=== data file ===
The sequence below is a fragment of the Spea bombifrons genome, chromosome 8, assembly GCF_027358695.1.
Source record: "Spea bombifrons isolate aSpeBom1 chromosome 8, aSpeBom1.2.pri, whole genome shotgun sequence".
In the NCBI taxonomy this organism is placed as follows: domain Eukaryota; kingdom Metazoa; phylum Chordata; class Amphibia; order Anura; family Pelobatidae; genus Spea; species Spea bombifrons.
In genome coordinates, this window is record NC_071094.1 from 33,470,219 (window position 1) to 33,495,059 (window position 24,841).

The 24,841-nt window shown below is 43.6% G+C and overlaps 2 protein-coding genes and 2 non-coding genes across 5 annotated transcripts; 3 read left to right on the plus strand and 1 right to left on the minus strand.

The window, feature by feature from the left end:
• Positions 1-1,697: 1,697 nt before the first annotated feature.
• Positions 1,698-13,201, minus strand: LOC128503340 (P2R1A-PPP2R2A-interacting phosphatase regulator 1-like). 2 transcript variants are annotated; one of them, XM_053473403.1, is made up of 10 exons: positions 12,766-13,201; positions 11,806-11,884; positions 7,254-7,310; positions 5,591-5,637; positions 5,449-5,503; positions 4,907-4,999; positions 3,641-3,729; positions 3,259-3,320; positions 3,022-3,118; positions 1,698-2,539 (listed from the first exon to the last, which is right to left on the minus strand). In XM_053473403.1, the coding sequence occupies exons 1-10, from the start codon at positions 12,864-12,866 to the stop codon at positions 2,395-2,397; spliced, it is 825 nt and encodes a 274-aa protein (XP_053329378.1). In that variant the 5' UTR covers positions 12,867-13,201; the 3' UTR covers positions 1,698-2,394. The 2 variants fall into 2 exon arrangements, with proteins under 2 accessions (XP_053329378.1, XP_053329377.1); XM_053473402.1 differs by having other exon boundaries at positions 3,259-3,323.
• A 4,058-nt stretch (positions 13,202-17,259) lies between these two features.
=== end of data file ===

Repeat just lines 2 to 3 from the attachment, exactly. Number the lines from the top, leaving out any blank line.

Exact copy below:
Source record: "Spea bombifrons isolate aSpeBom1 chromosome 8, aSpeBom1.2.pri, whole genome shotgun sequence".
In the NCBI taxonomy this organism is placed as follows: domain Eukaryota; kingdom Metazoa; phylum Chordata; class Amphibia; order Anura; family Pelobatidae; genus Spea; species Spea bombifrons.